The culminating peak of the Sierra" was discovered in 1864, by a California Geological Survey team, and named "Mt. Whitney" after the teams leader, Josiah Whitney.

A member of the survey team, Clarence King, attempted to climb Whitney twice during their trip but was not successful. He returned in 1871 and successfully summited -- or so he and everyone else believed for some time. In reality he had accidentally climbed what today is known as Mt. Langley. When his error was discovered two years later, he returned to California to try again. He did summit Whitney on September 19, but made the fourth ascent. The first ascent was made by three local fishermen, Charley Begole, Johnny Lucas, and Al Johnson. These three friends reached the summit at noon on August 18, 1873. Residents of the Owens Valley wanted to name the mountain "Fisherman's Peak" to pay homage to the first summiters. When this name was challenged they proposed the name "Dome of Inyo". Over the next two years, the local newspaper published many articles arguing this issue. Finally a bill which would make "Fisherman's Peak" the official name was introduce d in the State Legislature. A strange twist of fate bought the bill before the Senate on April Fools Day, 1881, where they frivolously amended it to read "Fowler's Peak." The Governor ended the silliness by vetoing the bill, and so today the original name stands: Mount Whitney.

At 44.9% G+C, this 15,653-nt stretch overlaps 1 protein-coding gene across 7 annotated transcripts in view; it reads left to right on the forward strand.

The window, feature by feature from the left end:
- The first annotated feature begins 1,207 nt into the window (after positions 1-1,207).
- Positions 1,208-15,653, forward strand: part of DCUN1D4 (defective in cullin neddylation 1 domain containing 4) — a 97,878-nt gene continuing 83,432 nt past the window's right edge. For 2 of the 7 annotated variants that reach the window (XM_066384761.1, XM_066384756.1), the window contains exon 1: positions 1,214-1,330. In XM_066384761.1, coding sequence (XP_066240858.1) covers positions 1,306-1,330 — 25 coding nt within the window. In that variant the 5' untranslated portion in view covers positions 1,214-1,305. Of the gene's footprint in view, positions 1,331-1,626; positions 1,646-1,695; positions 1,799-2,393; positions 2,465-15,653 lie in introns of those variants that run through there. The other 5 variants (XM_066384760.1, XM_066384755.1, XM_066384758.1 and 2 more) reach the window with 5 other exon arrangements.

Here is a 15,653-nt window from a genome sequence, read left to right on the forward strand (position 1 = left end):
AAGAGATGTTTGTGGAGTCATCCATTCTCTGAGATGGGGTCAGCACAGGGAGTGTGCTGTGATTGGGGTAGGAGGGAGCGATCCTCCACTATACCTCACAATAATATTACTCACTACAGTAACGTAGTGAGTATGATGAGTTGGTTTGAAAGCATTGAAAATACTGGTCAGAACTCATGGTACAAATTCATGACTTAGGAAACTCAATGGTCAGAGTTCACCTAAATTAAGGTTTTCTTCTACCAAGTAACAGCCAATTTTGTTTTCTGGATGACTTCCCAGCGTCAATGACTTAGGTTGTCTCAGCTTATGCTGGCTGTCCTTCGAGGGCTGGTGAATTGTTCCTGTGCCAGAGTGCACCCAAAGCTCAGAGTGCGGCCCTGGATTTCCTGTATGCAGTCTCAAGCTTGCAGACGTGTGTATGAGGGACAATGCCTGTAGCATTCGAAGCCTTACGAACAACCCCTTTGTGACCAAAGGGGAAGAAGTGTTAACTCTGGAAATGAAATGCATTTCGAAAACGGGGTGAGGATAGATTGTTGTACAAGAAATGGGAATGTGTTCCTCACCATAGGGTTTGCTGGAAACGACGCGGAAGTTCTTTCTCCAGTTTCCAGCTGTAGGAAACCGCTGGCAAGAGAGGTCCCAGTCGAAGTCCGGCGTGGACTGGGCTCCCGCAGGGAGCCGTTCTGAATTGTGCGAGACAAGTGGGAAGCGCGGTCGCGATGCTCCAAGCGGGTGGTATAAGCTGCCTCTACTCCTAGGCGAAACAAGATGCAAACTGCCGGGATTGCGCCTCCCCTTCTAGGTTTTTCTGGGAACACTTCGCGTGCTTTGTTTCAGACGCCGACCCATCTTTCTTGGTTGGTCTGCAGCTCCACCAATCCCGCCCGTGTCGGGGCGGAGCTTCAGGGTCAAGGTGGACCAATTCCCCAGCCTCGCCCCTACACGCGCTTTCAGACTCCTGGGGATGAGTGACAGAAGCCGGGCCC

John Muir made his first ascent of Whitney on October 21, 1873. Muir was the first person to climb Whitney from the east via what is today known as the Mountaineers Route. He had attempted to summit via the southwest, as those before him, but had retreated to Independence after a cold night out, returning to summit by this new route.